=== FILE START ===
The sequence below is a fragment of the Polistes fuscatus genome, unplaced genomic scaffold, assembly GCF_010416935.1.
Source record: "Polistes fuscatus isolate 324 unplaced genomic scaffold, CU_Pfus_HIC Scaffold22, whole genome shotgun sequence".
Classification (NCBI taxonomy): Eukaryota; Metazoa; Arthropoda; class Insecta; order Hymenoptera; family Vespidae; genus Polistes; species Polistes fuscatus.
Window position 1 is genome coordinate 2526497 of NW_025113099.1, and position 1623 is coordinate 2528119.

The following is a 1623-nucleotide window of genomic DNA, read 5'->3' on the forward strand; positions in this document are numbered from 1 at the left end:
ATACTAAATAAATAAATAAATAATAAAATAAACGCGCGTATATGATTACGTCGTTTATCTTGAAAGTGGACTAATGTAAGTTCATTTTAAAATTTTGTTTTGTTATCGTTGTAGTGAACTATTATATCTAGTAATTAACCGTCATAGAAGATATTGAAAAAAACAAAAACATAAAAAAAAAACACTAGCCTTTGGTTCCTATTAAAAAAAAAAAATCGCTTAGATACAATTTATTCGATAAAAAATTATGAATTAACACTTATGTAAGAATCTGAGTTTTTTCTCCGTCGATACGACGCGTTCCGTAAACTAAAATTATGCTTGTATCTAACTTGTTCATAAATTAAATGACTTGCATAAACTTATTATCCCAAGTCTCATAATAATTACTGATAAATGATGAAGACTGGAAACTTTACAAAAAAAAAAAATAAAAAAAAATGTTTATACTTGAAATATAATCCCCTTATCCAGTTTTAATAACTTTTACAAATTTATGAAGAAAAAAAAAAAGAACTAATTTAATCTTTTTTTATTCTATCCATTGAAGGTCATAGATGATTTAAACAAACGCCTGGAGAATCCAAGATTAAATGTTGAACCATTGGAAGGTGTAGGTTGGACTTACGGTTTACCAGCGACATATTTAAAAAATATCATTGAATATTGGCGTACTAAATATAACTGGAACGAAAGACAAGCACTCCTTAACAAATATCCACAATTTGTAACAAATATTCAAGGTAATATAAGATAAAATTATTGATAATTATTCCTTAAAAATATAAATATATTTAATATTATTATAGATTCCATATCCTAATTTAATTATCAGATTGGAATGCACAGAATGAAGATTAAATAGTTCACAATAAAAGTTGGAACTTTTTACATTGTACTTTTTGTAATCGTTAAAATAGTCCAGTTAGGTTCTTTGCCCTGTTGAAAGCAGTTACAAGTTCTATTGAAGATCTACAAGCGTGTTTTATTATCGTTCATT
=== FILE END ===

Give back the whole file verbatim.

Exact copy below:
The sequence below is a fragment of the Polistes fuscatus genome, unplaced genomic scaffold, assembly GCF_010416935.1.
Source record: "Polistes fuscatus isolate 324 unplaced genomic scaffold, CU_Pfus_HIC Scaffold22, whole genome shotgun sequence".
Classification (NCBI taxonomy): Eukaryota; Metazoa; Arthropoda; class Insecta; order Hymenoptera; family Vespidae; genus Polistes; species Polistes fuscatus.
Window position 1 is genome coordinate 2526497 of NW_025113099.1, and position 1623 is coordinate 2528119.

The following is a 1623-nucleotide window of genomic DNA, read 5'->3' on the forward strand; positions in this document are numbered from 1 at the left end:
ATACTAAATAAATAAATAAATAATAAAATAAACGCGCGTATATGATTACGTCGTTTATCTTGAAAGTGGACTAATGTAAGTTCATTTTAAAATTTTGTTTTGTTATCGTTGTAGTGAACTATTATATCTAGTAATTAACCGTCATAGAAGATATTGAAAAAAACAAAAACATAAAAAAAAAACACTAGCCTTTGGTTCCTATTAAAAAAAAAAAATCGCTTAGATACAATTTATTCGATAAAAAATTATGAATTAACACTTATGTAAGAATCTGAGTTTTTTCTCCGTCGATACGACGCGTTCCGTAAACTAAAATTATGCTTGTATCTAACTTGTTCATAAATTAAATGACTTGCATAAACTTATTATCCCAAGTCTCATAATAATTACTGATAAATGATGAAGACTGGAAACTTTACAAAAAAAAAAAATAAAAAAAAATGTTTATACTTGAAATATAATCCCCTTATCCAGTTTTAATAACTTTTACAAATTTATGAAGAAAAAAAAAAAGAACTAATTTAATCTTTTTTTATTCTATCCATTGAAGGTCATAGATGATTTAAACAAACGCCTGGAGAATCCAAGATTAAATGTTGAACCATTGGAAGGTGTAGGTTGGACTTACGGTTTACCAGCGACATATTTAAAAAATATCATTGAATATTGGCGTACTAAATATAACTGGAACGAAAGACAAGCACTCCTTAACAAATATCCACAATTTGTAACAAATATTCAAGGTAATATAAGATAAAATTATTGATAATTATTCCTTAAAAATATAAATATATTTAATATTATTATAGATTCCATATCCTAATTTAATTATCAGATTGGAATGCACAGAATGAAGATTAAATAGTTCACAATAAAAGTTGGAACTTTTTACATTGTACTTTTTGTAATCGTTAAAATAGTCCAGTTAGGTTCTTTGCCCTGTTGAAAGCAGTTACAAGTTCTATTGAAGATCTACAAGCGTGTTTTATTATCGTTCATT